tl;dr videoing people without their consent is rude. There needs to be clear consent, trust, and understanding of what the purpose of the video is.
I once took a dance class where the teacher started videoing us without our consent. He would then review the videos and use it to give us corrections – basically force us to look at ourselves.
First of all, it is important to remember that we never perceive ourselves properly (I never watch videos of myself dancing except when it is absolutely necessary, simply because I look and go “ugh, that’s awful, I should quit and do something I’m good at”, it’s very disheartening and not worth my time).
Second, this teacher did not do it nicely (he also found random excuses to grab my butt, he was a creep). He would show the video to someone (normally female-presenting) and demand they tell him what they were doing wrong. If they couldn’t immediately guess what answer he wanted, he’d shout things like “what the hell!” and “I just told you this was wrong!” Basically, it was a really unhelpful learning experience and I got myself out of it as soon as possible.
Today, I took a dance class, where one of the other students, someone who has not actually been in class until this week (it’s been an ongoing course for about five weeks, it’s a small group of people, so we’ve had the chance to get very comfortable with each other, this person showed up to one of the classes a few weeks ago and then took two of the classes today), took out their ipad and started filming without asking permission anyone in the room and then posted it in the class’ facebook group.
Now, I know she’s not using it to degrade other people in the class like that teacher and I know she’s not trying to make money off of my terrible class dancing, but this still raises the same issues that come up now that we have the power to video dance classes – who can take the videos? What can the videos be used for? How can the videos be shared? Who gets to see the videos?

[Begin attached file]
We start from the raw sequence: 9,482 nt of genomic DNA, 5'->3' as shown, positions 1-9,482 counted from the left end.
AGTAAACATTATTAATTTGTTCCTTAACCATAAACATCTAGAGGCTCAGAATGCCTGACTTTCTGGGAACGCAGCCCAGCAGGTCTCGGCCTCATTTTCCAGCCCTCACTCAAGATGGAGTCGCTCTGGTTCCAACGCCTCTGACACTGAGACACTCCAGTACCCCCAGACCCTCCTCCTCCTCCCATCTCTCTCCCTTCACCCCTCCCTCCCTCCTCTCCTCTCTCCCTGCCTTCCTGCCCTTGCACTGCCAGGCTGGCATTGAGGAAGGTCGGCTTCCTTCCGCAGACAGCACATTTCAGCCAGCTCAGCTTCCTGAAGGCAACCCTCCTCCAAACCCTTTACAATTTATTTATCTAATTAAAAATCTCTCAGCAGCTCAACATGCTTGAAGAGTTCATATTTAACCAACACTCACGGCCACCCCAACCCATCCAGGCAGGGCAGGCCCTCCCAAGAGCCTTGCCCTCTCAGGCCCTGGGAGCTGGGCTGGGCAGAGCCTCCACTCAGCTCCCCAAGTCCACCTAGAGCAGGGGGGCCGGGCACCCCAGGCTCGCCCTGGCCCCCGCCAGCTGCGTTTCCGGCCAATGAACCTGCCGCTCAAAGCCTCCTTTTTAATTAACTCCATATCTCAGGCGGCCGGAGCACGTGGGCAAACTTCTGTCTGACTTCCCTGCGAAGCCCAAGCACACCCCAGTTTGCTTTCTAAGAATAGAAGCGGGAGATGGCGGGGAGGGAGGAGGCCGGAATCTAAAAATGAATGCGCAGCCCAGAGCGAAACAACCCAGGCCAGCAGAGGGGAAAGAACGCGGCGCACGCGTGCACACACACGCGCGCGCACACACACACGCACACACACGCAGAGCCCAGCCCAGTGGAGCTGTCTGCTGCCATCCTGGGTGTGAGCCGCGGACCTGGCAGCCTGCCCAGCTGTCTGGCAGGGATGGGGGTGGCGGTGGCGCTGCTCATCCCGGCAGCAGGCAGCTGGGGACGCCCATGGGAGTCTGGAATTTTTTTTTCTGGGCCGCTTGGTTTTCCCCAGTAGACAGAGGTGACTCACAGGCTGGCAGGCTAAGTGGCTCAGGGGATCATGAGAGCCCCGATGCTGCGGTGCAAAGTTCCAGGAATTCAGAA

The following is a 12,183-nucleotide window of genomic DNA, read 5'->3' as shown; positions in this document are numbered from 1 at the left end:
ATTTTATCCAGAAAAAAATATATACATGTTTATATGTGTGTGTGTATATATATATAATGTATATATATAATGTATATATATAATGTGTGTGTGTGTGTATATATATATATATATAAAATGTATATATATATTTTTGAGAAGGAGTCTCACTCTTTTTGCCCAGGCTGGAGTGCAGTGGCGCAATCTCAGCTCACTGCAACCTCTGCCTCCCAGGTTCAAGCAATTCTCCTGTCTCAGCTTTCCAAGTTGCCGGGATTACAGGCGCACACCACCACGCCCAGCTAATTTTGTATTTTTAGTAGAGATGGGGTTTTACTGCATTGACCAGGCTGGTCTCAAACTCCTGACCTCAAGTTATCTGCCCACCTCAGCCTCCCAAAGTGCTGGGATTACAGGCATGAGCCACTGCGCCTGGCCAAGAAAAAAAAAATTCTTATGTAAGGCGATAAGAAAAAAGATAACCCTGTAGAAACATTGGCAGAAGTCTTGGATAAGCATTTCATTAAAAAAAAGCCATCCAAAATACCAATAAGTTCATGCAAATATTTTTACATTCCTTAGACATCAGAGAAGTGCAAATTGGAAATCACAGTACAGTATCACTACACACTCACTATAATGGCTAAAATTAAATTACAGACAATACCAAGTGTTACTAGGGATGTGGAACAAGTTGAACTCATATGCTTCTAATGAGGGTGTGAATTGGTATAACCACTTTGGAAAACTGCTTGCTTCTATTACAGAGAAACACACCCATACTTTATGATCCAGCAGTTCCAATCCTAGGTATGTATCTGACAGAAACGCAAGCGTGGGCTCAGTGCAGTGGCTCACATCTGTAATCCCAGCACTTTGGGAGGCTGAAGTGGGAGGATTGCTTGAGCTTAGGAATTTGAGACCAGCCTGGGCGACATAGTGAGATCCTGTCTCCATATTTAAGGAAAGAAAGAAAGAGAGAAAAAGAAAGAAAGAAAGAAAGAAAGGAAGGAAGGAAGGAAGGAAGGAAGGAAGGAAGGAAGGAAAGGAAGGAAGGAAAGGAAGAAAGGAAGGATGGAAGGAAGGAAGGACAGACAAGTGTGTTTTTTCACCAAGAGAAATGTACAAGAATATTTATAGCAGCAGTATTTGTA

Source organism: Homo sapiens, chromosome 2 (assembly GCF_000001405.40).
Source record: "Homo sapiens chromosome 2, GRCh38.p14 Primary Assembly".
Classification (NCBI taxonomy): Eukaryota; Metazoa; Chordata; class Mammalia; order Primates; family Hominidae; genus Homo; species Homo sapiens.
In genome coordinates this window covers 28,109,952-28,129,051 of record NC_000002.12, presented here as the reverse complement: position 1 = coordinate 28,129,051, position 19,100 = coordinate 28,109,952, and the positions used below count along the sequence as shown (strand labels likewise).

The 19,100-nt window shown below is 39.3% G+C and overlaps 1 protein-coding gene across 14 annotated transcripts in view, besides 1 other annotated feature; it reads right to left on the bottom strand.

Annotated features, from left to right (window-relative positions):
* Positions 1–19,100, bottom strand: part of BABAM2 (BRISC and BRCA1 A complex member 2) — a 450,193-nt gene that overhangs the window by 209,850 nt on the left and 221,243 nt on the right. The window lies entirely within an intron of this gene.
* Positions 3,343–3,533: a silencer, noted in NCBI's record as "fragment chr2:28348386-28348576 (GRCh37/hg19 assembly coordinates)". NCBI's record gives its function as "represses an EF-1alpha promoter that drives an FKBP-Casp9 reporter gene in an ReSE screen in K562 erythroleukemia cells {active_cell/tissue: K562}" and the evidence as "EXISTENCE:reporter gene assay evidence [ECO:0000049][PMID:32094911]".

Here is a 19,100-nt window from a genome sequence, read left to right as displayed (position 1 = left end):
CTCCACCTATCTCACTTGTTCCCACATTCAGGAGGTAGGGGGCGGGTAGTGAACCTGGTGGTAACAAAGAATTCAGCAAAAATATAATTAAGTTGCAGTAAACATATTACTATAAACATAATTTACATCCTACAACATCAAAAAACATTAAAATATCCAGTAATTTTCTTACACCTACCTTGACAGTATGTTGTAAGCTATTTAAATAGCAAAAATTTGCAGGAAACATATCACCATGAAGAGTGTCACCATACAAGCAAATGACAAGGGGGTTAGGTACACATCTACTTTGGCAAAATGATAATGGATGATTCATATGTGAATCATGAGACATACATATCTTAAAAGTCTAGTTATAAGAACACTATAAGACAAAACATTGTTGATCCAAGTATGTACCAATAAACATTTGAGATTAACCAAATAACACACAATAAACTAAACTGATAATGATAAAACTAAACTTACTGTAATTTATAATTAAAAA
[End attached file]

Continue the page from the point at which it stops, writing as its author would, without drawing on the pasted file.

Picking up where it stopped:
The advent of phones and ipads and the like is, honestly, the best thing ever for dance. We can video ourselves. “Hey, I think I might forget that really cool step I just learned”, “No worries, I’ll just video you doing it!” And, if there’s a set technical exercise I need to review, I can almost always find it on youtube. And, while some forms of dance are easily notated, some aren’t. Unless we all learn notation (and even then), video is necessary to preserve and remember movement.
Except, quite often, videoing class includes videoing other people and that can cause huge problems, particularly concerning consent.
And yes, these classes where the student took the video do include a waiver. I signed a piece of paper saying I could be videoed and photographed in class for the organizer’s publicity. That’s a really important detail. I did not sign a paper saying anyone in the room could come in and video me. When one of the organizers comes in and starts snapping photos, I know them. We have an agreement.
And we’ve videoed in these classes before. A group concensus of “yes, we really need to remember this combination/exercise, please video it and put it in the facebook group” or, one of the teachers often videos us so she can be sure they touch us the same combination the next week (nothing is more frustrating than the counts to a combination changing every single week). It was even fine one day in ballet when someone was sick and decided to snap some photos and checked in with the other students before continuing.